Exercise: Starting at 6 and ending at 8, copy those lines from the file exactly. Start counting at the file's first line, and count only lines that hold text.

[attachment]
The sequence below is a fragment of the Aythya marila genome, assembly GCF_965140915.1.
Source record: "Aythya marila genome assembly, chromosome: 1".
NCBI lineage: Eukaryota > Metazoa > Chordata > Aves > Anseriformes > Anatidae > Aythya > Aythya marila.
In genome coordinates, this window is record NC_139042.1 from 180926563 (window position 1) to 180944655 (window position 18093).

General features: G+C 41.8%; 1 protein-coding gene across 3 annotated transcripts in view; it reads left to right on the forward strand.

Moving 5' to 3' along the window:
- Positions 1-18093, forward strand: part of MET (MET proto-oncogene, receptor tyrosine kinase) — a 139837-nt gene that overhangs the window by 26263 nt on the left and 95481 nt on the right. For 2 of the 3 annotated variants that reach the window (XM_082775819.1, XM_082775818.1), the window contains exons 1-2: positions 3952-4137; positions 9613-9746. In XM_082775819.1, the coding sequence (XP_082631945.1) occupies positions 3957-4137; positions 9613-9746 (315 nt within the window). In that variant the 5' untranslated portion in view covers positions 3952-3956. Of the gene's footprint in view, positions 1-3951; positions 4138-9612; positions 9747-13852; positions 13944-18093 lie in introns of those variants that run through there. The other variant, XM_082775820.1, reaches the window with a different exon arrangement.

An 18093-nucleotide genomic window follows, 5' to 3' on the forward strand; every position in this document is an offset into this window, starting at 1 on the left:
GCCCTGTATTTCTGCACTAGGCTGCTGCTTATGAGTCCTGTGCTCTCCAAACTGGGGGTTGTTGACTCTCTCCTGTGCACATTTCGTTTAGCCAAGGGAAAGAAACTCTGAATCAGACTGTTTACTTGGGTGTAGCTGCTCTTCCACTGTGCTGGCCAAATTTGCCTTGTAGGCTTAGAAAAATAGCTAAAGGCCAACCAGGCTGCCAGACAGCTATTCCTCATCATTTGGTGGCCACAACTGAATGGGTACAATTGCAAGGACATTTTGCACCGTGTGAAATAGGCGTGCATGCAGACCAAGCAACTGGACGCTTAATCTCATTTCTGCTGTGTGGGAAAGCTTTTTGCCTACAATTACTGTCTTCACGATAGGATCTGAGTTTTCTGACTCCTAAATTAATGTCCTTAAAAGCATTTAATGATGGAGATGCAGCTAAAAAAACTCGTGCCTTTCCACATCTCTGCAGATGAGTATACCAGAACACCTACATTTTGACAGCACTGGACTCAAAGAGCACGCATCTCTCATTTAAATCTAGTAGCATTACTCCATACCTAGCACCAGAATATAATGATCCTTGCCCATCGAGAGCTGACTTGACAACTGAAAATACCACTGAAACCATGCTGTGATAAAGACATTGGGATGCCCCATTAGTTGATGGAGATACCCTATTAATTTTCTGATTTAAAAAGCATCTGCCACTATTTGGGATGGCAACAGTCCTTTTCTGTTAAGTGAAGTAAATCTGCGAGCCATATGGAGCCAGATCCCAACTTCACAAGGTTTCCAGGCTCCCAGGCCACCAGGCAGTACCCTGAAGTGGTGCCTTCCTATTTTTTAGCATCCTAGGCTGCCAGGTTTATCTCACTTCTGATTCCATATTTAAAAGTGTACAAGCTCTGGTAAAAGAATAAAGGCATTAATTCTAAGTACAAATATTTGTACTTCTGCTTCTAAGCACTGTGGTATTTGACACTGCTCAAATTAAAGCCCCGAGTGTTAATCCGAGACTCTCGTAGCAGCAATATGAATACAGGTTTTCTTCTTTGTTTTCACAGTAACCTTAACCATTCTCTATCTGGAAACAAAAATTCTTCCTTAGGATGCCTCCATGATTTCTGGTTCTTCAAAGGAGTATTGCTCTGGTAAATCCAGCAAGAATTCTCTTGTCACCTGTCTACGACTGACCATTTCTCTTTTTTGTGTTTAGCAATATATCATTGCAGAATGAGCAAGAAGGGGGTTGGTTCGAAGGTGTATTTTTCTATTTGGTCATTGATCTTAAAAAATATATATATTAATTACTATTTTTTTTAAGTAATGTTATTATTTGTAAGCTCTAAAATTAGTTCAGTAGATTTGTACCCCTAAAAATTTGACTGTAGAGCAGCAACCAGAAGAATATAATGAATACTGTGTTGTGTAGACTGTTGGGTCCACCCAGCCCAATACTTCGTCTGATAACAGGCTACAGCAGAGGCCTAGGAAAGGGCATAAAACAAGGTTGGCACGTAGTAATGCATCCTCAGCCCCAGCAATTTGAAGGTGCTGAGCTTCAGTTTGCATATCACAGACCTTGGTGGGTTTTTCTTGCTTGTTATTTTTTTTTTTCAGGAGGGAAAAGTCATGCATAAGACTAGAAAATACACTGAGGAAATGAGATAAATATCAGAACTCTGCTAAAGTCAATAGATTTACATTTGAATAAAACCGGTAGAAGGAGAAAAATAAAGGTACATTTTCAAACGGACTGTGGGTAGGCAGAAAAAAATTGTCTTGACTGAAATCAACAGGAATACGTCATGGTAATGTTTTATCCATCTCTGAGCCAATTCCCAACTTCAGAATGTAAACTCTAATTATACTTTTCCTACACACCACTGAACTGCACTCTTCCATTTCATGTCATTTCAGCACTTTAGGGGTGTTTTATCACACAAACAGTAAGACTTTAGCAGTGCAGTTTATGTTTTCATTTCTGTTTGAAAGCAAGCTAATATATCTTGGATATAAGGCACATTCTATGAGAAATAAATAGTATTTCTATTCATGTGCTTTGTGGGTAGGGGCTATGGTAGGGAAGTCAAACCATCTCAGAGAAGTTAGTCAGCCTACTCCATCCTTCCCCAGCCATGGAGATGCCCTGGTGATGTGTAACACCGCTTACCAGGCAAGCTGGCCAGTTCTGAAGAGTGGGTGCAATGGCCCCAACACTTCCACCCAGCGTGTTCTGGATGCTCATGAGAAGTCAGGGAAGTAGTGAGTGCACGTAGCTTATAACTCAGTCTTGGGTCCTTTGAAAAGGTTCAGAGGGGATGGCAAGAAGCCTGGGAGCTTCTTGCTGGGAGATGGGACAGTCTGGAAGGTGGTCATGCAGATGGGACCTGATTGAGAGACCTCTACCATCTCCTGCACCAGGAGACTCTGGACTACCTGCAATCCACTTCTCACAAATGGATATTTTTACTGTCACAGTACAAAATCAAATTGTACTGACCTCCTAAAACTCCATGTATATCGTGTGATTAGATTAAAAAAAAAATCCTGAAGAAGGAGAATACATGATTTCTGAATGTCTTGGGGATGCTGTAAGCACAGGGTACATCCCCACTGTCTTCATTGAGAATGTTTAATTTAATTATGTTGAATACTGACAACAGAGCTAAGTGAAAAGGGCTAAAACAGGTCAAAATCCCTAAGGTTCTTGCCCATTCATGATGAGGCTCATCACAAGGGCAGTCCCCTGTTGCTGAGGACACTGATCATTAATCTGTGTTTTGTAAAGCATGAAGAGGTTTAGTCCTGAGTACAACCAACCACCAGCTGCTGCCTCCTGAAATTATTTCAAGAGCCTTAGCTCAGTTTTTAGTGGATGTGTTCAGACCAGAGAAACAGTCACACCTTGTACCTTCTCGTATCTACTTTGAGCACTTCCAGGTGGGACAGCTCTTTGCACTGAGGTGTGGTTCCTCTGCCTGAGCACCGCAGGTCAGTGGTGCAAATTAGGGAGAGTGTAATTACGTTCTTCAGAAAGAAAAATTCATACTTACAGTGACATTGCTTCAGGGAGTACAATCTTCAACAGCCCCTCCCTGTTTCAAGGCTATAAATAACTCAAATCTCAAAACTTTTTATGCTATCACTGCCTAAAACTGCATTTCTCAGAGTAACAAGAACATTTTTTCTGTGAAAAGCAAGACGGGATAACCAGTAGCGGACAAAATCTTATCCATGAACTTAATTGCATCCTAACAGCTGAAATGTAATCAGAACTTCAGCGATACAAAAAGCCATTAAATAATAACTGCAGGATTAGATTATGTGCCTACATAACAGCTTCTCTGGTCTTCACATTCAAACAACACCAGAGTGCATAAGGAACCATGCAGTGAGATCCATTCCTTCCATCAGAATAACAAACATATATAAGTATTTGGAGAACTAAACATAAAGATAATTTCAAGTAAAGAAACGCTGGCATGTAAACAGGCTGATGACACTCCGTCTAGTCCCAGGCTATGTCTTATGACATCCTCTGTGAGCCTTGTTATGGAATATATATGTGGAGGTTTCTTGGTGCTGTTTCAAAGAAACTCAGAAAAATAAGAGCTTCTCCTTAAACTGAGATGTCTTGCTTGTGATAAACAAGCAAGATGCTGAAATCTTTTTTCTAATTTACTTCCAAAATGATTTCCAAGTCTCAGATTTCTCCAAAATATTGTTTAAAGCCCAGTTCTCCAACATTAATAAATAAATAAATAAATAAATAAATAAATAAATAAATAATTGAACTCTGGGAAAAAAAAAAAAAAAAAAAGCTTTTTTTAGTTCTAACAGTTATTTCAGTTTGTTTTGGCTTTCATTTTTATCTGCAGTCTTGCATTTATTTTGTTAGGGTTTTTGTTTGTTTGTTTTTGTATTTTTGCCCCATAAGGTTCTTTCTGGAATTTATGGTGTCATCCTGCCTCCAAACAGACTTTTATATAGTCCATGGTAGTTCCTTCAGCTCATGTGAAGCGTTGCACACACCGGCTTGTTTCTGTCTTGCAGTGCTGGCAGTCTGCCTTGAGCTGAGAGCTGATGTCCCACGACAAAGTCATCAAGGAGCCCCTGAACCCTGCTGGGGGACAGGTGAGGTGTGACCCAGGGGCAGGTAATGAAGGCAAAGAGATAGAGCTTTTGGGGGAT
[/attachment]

Moving 5' to 3' along the window:
- Positions 1-18093, forward strand: part of MET (MET proto-oncogene, receptor tyrosine kinase) — a 139837-nt gene that overhangs the window by 26263 nt on the left and 95481 nt on the right. For 2 of the 3 annotated variants that reach the window (XM_082775819.1, XM_082775818.1), the window contains exons 1-2: positions 3952-4137; positions 9613-9746. In XM_082775819.1, the coding sequence (XP_082631945.1) occupies positions 3957-4137; positions 9613-9746 (315 nt within the window). In that variant the 5' untranslated portion in view covers positions 3952-3956. Of the gene's footprint in view, positions 1-3951; positions 4138-9612; positions 9747-13852; positions 13944-18093 lie in introns of those variants that run through there. The other variant, XM_082775820.1, reaches the window with a different exon arrangement.

An 18093-nucleotide genomic window follows, 5' to 3' on the forward strand; every position in this document is an offset into this window, starting at 1 on the left: